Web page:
Protecting Your Assets and Your Loved Ones

Six Critical Steps
For Protecting Your Assets and Your Loved Ones

Want to ensure your valuable assets are protected and your wishes are followed if you die or become suddenly incapacitated? Don’t forget these six crucial steps:

    1. Prepare your estate plan
      Remember, a complete plan includes not only a will or trust, but also the power of attorney so you can appoint an agent to make financial decisions and the health care proxy and living will so your agent can make medical and end-of-life decisions.
    2. Ensure that your assets have been transferred into your Trust
      This includes bank accounts, real estate, automobiles and the like, and if desired or necessary, make the Trust the beneficiary of your retirement plans and insurance policy .
    3. Discuss your estate plan with your family
      Gone are the days when a will or estate plan was kept secret. It is far better to discuss your wishes with your family when you are alive and can answer questions then to let them find out about it after you are gone.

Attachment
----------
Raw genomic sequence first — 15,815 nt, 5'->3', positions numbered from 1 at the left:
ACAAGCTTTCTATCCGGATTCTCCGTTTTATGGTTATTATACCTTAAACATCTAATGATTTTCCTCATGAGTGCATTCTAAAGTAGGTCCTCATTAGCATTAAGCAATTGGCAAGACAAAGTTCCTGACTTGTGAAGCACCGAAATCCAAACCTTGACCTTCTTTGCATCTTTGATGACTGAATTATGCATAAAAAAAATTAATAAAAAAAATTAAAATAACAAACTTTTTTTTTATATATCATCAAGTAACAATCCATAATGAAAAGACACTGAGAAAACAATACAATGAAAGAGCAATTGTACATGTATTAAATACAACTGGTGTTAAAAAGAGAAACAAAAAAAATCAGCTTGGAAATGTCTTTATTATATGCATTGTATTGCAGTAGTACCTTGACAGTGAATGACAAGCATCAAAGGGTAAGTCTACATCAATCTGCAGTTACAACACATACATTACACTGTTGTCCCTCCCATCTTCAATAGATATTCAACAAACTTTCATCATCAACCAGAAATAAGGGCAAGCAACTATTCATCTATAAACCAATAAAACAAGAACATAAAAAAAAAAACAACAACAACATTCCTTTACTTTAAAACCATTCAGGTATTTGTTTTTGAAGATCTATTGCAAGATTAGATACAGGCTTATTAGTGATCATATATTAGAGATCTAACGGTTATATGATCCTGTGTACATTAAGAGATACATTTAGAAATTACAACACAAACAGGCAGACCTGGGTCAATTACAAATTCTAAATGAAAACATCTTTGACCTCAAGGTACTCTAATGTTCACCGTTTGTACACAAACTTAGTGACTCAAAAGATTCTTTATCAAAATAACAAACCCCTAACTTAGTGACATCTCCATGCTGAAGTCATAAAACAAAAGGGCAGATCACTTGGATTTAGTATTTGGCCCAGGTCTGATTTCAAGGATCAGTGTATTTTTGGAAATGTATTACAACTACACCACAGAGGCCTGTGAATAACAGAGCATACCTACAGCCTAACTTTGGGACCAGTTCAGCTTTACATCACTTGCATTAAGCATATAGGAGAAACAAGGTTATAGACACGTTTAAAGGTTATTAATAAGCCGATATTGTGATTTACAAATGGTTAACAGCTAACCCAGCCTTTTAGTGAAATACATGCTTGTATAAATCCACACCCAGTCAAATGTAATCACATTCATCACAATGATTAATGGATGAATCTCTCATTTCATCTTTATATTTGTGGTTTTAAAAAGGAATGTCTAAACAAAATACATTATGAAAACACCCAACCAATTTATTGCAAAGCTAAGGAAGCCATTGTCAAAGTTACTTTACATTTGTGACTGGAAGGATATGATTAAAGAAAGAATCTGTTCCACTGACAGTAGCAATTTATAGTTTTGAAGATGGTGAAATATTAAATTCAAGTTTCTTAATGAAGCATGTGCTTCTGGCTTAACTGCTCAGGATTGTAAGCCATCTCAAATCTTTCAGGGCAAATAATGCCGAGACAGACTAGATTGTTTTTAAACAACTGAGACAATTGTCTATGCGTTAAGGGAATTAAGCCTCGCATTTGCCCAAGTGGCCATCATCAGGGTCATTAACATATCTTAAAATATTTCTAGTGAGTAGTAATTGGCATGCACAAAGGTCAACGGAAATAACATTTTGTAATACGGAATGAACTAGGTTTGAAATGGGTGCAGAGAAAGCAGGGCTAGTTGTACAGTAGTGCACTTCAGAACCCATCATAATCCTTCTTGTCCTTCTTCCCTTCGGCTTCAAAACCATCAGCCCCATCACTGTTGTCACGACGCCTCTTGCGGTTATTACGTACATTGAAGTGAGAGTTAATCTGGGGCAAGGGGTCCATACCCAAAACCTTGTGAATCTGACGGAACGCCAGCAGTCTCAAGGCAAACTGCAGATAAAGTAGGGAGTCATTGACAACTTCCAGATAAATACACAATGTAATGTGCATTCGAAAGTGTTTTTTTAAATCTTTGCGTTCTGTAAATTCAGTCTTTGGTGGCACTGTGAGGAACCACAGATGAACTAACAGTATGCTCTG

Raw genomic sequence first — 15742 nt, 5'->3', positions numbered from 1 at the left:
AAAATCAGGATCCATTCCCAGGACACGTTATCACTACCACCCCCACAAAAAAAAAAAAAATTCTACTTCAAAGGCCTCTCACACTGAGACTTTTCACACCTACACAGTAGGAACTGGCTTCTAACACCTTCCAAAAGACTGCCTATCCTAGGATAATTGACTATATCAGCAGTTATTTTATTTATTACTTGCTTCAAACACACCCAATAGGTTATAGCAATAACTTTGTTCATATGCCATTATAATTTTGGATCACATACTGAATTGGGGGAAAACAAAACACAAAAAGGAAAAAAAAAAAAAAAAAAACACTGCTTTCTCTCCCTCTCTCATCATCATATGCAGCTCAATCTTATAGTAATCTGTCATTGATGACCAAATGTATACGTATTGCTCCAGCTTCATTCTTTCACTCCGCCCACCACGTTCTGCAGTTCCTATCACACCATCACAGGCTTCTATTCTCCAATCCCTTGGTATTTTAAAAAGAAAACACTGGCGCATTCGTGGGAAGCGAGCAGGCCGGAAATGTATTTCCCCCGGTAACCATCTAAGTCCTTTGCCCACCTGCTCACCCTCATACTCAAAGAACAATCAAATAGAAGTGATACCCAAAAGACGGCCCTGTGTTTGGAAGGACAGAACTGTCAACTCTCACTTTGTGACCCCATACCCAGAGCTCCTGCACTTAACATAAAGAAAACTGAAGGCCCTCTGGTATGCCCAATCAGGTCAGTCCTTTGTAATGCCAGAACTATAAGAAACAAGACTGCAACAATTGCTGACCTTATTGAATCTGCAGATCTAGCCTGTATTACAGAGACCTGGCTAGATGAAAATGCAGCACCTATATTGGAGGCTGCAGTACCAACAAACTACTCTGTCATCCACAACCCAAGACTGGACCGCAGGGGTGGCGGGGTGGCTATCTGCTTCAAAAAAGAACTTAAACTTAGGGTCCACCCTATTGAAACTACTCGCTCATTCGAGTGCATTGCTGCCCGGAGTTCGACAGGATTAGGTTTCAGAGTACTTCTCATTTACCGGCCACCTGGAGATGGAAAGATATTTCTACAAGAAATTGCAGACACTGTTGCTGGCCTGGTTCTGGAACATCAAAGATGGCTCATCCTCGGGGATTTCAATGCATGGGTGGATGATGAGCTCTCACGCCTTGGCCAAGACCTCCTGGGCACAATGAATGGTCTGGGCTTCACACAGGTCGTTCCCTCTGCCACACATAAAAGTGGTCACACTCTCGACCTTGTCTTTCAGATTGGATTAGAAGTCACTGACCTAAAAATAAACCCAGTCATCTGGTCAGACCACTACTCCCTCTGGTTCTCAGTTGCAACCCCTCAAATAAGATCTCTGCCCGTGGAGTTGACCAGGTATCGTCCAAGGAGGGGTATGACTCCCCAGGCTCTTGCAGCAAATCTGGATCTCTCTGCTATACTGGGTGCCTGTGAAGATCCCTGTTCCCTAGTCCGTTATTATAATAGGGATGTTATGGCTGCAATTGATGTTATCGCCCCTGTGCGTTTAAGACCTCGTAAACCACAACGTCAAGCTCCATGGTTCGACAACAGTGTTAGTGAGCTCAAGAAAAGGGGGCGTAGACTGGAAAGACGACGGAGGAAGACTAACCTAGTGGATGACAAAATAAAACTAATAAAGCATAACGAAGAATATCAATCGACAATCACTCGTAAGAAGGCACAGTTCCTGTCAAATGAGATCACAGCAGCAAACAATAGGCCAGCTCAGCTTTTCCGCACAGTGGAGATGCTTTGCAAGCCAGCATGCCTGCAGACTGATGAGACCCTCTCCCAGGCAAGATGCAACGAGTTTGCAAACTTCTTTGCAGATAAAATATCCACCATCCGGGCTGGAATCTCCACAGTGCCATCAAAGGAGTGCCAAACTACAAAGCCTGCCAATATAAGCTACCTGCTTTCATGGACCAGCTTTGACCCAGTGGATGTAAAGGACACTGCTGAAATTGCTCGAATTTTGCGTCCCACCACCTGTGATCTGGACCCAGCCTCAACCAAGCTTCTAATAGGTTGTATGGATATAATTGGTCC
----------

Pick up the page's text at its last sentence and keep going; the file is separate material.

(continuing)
4. Tell your family where you keep your important documents:
      Not only your estate plan should be readily available but also have access to bank records and business records.
    5. List your various accounts
      You should make a list of all your bank accounts, by name and account number. But don’t forget your online banking accounts. Make sure to list all user names, passwords and security question answers, as well. That goes for all your online bill paying services, retirement accounts, insurance accounts, email accounts, and other social media sources, i.e. Facebook.

While these may seem innocuous, what you take for granted— checking your email or keeping track of bills paid— will be a monumental task for your family if they don’t have this information.

For obvious reasons, this information should be kept secure, but stored where your agent can easily access it. Make sure they know where it is and keep this information up to date.

  1. Address the inevitable
    If you have prearranged your burial or cremation plans, those plans should be included in your estate plan with confirmation of payment made in full or any outstanding amount.